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Federal Prosecutors are Investigating NYPD officers' Drug-Planting Allegations


In 2018, officers Kyle Erickson and Elmer Pastran who worked for the NYPD issued a traffic stop in Staten Island. Everything was recorded on body camera footage, revealing the moments they assaulted Jason Serrano, the passenger recovering from abdominal surgery, and when Erickson planted marijuana in their car after murmuring, “we’ve got to find something.” They not only violate Serrano’s rights and security, but the oath they took when joining the police force. Moreover, these circumstances are not unique. Erickson has been connected to numerous other NYPD findings involving drug invoice discrepancies.

Erickson and Pastran’s conduct had first come into the public eye in late 2018 when a Staten Island Judge halted Erickson’s testimony in a marijuana possession case involving Lasou Kuyateh. Erickson swore on the stand that he had found marijuana in the car Kuyateh was in, but his statement would be refuted when body camera footage would prove otherwise. When the officers begin to search the car, no marijuana can be seen and both admit to not finding anything. Erickson can later be heard saying “we have to find something. You know what I mean?” The body camera footage then cuts out and only turns back on when Erickson can be seen picking up a marijuana cigarette in the back seat, despite previously acknowledging not finding anything. Because of the alleged finding, Kuyateh spent two weeks in jail before being released on bail. His charges were later dropped when body camera footage surfaced. This incident occurred only two weeks before the unlawful arrest of Jason Serrano, and it is no coincidence that both traffic stops were conducted on blacks but instead illustrates the dangerous reality of racial profiling in law enforcement.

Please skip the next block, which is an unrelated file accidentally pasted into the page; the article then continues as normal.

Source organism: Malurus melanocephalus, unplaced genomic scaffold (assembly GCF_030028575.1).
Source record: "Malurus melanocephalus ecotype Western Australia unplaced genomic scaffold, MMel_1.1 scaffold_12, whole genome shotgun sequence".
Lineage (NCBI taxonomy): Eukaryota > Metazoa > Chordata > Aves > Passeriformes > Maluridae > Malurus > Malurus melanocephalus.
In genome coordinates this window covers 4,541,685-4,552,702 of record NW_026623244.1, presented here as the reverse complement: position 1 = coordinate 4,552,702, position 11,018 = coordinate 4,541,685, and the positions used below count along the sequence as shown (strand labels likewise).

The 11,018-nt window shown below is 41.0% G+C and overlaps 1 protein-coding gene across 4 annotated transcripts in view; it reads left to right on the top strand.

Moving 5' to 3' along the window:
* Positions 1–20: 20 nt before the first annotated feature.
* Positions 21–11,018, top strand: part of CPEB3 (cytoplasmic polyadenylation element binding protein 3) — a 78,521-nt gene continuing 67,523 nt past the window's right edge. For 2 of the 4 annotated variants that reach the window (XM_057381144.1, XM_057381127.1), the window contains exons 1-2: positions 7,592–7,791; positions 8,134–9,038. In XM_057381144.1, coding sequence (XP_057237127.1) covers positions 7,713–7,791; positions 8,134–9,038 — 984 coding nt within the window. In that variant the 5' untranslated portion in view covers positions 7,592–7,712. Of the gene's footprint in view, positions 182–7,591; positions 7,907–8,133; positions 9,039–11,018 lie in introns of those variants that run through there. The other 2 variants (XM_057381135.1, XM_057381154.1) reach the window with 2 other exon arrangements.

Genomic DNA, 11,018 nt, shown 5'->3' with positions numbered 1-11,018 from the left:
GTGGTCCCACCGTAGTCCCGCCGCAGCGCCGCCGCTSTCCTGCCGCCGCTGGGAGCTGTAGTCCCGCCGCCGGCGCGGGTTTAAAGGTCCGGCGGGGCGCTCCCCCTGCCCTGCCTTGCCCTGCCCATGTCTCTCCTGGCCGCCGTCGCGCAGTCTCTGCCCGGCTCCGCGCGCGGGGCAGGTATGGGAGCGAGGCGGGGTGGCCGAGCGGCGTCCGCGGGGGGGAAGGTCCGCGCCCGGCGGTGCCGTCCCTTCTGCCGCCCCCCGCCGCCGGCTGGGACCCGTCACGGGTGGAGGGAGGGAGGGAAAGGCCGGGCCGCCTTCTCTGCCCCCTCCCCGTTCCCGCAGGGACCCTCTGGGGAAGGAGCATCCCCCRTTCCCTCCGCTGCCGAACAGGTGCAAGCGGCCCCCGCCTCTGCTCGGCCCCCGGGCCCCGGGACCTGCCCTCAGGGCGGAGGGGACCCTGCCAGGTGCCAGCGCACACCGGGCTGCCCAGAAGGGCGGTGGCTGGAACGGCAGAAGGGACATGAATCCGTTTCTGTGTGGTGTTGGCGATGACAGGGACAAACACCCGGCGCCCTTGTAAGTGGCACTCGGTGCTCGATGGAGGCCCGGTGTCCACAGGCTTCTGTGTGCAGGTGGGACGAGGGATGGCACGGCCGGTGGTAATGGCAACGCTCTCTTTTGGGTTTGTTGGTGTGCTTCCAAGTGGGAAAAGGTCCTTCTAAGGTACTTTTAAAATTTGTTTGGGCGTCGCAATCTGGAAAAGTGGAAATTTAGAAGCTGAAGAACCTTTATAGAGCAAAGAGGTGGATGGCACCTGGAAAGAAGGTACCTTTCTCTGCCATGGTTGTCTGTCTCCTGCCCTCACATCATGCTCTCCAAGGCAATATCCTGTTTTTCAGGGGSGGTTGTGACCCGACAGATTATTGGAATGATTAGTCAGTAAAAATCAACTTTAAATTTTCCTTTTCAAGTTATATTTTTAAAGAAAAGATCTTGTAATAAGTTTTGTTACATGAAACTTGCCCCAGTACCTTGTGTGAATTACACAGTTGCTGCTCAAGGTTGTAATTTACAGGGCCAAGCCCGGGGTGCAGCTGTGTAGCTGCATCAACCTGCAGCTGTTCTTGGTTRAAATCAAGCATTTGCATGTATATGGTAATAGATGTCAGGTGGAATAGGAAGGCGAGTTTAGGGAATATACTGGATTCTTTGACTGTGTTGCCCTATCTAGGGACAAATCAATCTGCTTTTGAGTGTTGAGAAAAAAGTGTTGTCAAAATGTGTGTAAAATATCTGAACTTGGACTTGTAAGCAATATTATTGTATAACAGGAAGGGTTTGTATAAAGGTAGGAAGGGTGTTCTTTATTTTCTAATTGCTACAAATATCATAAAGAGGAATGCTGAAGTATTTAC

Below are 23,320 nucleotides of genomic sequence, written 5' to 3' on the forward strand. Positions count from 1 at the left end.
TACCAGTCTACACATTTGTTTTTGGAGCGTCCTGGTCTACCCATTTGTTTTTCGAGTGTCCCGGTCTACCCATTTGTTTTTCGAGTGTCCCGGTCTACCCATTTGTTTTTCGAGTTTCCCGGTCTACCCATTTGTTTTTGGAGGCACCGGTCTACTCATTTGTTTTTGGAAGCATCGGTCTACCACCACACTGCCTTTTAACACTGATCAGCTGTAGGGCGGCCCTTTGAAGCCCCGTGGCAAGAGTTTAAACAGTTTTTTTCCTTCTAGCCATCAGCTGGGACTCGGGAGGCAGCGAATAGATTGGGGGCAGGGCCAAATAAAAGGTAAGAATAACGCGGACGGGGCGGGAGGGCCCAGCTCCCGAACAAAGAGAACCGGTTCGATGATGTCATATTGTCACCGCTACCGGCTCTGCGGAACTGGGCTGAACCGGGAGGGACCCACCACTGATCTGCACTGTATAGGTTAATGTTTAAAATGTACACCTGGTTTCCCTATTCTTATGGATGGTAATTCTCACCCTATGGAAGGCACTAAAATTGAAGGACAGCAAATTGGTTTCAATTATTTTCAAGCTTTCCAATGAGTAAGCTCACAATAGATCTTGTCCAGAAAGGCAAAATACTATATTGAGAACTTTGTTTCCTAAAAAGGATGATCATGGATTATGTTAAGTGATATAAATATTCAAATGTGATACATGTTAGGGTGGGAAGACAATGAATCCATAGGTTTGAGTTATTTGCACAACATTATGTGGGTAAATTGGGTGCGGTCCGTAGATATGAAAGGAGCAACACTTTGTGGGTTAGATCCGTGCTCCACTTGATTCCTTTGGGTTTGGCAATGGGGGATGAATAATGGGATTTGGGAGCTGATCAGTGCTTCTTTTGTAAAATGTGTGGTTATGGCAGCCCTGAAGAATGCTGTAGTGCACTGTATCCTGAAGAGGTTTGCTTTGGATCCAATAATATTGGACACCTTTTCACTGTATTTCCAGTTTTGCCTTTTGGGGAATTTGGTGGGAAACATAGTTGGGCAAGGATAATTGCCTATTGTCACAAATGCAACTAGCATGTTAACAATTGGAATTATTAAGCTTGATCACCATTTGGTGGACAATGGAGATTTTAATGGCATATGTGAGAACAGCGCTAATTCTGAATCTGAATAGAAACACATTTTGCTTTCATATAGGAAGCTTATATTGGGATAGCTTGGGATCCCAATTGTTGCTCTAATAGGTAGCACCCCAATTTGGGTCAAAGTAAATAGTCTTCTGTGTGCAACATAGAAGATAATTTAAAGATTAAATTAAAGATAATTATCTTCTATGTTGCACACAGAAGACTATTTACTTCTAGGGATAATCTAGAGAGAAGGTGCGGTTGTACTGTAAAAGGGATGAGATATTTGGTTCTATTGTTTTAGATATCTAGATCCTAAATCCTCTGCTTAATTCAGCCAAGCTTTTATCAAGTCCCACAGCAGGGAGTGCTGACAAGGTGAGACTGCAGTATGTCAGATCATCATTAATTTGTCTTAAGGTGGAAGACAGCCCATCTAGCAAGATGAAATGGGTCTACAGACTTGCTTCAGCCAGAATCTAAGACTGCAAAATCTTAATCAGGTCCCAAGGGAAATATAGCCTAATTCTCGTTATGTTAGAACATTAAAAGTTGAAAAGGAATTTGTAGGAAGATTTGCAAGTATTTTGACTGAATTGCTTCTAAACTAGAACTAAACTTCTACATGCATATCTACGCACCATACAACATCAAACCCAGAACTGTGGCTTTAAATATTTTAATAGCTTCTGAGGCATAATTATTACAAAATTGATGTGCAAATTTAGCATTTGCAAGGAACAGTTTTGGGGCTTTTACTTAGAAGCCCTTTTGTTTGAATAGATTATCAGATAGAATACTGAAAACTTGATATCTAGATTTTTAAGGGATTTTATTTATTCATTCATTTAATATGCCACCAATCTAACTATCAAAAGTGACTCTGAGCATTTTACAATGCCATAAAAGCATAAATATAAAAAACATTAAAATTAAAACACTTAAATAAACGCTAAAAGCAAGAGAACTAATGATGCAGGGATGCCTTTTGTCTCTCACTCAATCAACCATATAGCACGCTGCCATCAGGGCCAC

Pastran continues to work with the NYPD and Erickson was allowed to retire. They are only now being investigated by federal prosecutors, to which Serrano said, “I feel like something is getting done. It took a little while but obviously, people see the truth.” His attorney issued another statement stating, “there are few more fundamental violations of civil rights than evidence-planting, and anybody who wants citizens to trust the police should prosecute these actions with the full weight of the law.”


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